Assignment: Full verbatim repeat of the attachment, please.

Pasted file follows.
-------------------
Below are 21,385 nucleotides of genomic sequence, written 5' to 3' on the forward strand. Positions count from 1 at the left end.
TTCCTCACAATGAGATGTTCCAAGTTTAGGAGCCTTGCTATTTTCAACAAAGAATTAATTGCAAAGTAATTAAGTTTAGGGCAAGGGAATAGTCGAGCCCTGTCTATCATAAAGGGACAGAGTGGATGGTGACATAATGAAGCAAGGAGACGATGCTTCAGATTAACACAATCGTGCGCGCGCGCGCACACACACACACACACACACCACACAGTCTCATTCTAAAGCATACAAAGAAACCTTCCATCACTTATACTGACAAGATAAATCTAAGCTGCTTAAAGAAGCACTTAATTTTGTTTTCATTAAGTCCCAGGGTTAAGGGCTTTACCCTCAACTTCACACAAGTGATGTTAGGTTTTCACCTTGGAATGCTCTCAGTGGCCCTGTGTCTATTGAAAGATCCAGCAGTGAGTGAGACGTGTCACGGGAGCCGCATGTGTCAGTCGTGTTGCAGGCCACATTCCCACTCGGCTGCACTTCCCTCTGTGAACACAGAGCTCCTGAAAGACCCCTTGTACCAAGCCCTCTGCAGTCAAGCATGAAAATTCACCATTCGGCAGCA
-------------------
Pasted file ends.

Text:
Below are 21,385 nucleotides of genomic sequence, written 5' to 3' on the forward strand. Positions count from 1 at the left end.
TTCCTCACAATGAGATGTTCCAAGTTTAGGAGCCTTGCTATTTTCAACAAAGAATTAATTGCAAAGTAATTAAGTTTAGGGCAAGGGAATAGTCGAGCCCTGTCTATCATAAAGGGACAGAGTGGATGGTGACATAATGAAGCAAGGAGACGATGCTTCAGATTAACACAATCGTGCGCGCGCGCGCACACACACACACACACACACCACACAGTCTCATTCTAAAGCATACAAAGAAACCTTCCATCACTTATACTGACAAGATAAATCTAAGCTGCTTAAAGAAGCACTTAATTTTGTTTTCATTAAGTCCCAGGGTTAAGGGCTTTACCCTCAACTTCACACAAGTGATGTTAGGTTTTCACCTTGGAATGCTCTCAGTGGCCCTGTGTCTATTGAAAGATCCAGCAGTGAGTGAGACGTGTCACGGGAGCCGCATGTGTCAGTCGTGTTGCAGGCCACATTCCCACTCGGCTGCACTTCCCTCTGTGAACACAGAGCTCCTGAAAGACCCCTTGTACCAAGCCCTCTGCAGTCAAGCATGAAAATTCACCATTCGGCAGCA